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A two‐center study for the quality control of [18F]FDG using FASTlab phosphate cassettes
PET Center, Department of Nuclear Medicine, National Taiwan University Hospital, Taipei, Taiwan.
Department of Nuclear Medicine, Royal Brisbane and Women’s Hospital, Herston, Australia.
Linköping University, Department of Medical and Health Sciences. Linköping University, Faculty of Medicine and Health Sciences. Region Östergötland, Center for Surgery, Orthopaedics and Cancer Treatment, Department of Radiation Physics.
Molecular Imaging Center, National Taiwan University, Taipei, Taiwan.
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2016 (English)In: Annals of Nuclear Medicine, ISSN 0914-7187, E-ISSN 1864-6433, Vol. 30, no 8, 563-571 p.Article in journal (Refereed) Published
Abstract [en]

Objective: The GE FASTlab radiosynthesis module is routinely used for the production of [18F]FDG, utilizing the commercially available phosphate cassettes. Because of the observation of a white precipitate in the product vial before the product expiry time, we re-examined the quality of the produced [18F]FDG solution.

Methods: Phosphate buffered [18F]FDG solution was synthesized on the FASTlab and analyzed at both National Taiwan University Hospital (NTUH) of Taiwan and Royal Brisbane and Women’s Hospital (RBWH) of Australia. In addition to the standard product quality control (QC), the concentration of aluminum (Al3+) as probable cause of the precipitations in the [18F]FDG solution was analyzed by inductively coupled plasma mass spectrometry (ICP-MS at RBWH) and inductively coupled plasma optical emission spectrometry (ICP-OES at NTUH), and using three semi-quantitative methods at NTUH, Advantec® Alumi Check Test Strip, Quantofix® Aluminum Test Strip and MColortest™ Aluminum Test kit.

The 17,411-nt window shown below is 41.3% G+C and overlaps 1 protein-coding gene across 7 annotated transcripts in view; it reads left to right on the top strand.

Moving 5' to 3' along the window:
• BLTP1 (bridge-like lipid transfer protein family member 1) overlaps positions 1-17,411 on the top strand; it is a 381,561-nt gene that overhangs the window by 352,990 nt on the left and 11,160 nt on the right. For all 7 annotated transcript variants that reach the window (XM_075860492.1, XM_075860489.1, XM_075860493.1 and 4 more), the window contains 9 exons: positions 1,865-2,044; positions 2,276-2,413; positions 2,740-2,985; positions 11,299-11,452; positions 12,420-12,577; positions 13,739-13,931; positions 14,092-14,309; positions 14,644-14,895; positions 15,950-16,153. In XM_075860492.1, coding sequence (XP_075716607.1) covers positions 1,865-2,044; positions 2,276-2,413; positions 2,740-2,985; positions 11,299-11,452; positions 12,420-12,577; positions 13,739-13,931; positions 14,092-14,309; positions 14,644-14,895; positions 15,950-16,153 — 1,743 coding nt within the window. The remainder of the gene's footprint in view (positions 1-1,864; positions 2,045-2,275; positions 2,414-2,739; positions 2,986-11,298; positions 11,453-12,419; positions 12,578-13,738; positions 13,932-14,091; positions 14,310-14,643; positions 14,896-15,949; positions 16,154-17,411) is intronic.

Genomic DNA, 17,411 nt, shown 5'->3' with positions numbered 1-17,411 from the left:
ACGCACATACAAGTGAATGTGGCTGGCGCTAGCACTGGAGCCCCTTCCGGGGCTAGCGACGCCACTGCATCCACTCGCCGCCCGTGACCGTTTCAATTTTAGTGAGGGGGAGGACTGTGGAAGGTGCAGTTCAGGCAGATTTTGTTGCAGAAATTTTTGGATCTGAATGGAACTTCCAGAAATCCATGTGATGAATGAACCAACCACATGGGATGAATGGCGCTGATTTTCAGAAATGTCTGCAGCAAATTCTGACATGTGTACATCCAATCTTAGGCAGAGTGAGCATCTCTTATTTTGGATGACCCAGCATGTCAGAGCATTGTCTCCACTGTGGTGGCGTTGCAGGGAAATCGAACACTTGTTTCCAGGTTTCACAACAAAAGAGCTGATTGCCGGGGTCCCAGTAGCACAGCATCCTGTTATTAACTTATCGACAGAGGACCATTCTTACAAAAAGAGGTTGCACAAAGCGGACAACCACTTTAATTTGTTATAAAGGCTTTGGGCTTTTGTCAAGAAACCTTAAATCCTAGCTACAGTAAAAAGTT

Results: The precipitates were observed in the [18F]FDG solution within 24 (NTUH) and 6 (RBWH) hours after the end of synthesis in 38–100 % of the batches, dependent on the batch of the FASTlab cassettes. Addition of metal-free HCl(aq) to aliquots of [18F]FDG containing precipitate, followed by ICP-MS analysis revealed Al3+ concentrations of 70–80 ppm. Al3+ concentrations of 10–12 ppm were detected in [18F]FDG batches that did not show any precipitation. In contrast, less than 5 ppm of the residual Al3+ was detected by semi-quantitative methods in all batches.

Conclusion: The US (USP), British (BP), European (EP) and Japanese (JP) pharmacopeias demand that [18F]FDG for injection should be clear and particulate free within the given shelf-life/expiration time. To avoid Al-phosphate precipitation within the product expiry time, FASTlab citrate cassettes, rather than phosphate cassettes, should be used for [18F]FDG production. Although testing for Al3+ is not listed in the [18F]FDG monographs of the USP, BP and EP, residual Al3+ levels should be considered in the interests of patient safety.

Place, publisher, year, edition, pages
Springer, 2016. Vol. 30, no 8, 563-571 p.
Keyword [en]
[18F]FDG, FASTlab, Phosphate, Cassette, Precipitate
National Category
Radiology, Nuclear Medicine and Medical Imaging
URN: urn:nbn:se:liu:diva-132471DOI: 10.1007/s12149-016-1097-4ISI: 000385084000007PubMedID: 27314969OAI: diva2:1046277
Available from: 2016-11-13 Created: 2016-11-12 Last updated: 2016-11-30Bibliographically approved

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Koziorowski, Jacek
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Department of Medical and Health SciencesFaculty of Medicine and Health SciencesDepartment of Radiation Physics
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